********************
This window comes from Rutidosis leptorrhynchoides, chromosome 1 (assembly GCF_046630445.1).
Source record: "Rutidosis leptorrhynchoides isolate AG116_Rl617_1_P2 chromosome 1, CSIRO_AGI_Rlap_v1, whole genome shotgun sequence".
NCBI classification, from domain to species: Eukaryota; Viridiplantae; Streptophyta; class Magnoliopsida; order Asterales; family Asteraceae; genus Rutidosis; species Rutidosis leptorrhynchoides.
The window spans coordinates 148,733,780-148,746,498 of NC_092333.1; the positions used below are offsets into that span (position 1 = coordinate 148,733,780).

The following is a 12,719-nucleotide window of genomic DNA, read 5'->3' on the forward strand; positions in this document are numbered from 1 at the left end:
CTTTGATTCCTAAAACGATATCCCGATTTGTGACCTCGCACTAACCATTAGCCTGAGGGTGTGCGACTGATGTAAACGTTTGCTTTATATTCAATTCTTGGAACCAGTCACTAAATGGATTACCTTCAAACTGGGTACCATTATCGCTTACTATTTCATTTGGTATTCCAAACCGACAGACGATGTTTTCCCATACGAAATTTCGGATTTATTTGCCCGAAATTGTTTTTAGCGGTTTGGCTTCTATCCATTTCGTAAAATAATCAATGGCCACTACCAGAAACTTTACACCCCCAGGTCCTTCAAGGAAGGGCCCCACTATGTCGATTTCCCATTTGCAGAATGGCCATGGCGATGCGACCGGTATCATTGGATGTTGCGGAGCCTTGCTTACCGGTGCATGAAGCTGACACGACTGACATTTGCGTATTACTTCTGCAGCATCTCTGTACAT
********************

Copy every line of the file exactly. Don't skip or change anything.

This window comes from Rutidosis leptorrhynchoides, chromosome 1 (assembly GCF_046630445.1).
Source record: "Rutidosis leptorrhynchoides isolate AG116_Rl617_1_P2 chromosome 1, CSIRO_AGI_Rlap_v1, whole genome shotgun sequence".
NCBI classification, from domain to species: Eukaryota; Viridiplantae; Streptophyta; class Magnoliopsida; order Asterales; family Asteraceae; genus Rutidosis; species Rutidosis leptorrhynchoides.
The window spans coordinates 148,733,780-148,746,498 of NC_092333.1; the positions used below are offsets into that span (position 1 = coordinate 148,733,780).

The following is a 12,719-nucleotide window of genomic DNA, read 5'->3' on the forward strand; positions in this document are numbered from 1 at the left end:
CTTTGATTCCTAAAACGATATCCCGATTTGTGACCTCGCACTAACCATTAGCCTGAGGGTGTGCGACTGATGTAAACGTTTGCTTTATATTCAATTCTTGGAACCAGTCACTAAATGGATTACCTTCAAACTGGGTACCATTATCGCTTACTATTTCATTTGGTATTCCAAACCGACAGACGATGTTTTCCCATACGAAATTTCGGATTTATTTGCCCGAAATTGTTTTTAGCGGTTTGGCTTCTATCCATTTCGTAAAATAATCAATGGCCACTACCAGAAACTTTACACCCCCAGGTCCTTCAAGGAAGGGCCCCACTATGTCGATTTCCCATTTGCAGAATGGCCATGGCGATGCGACCGGTATCATTGGATGTTGCGGAGCCTTGCTTACCGGTGCATGAAGCTGACACGACTGACATTTGCGTATTACTTCTGCAGCATCTCTGTACAT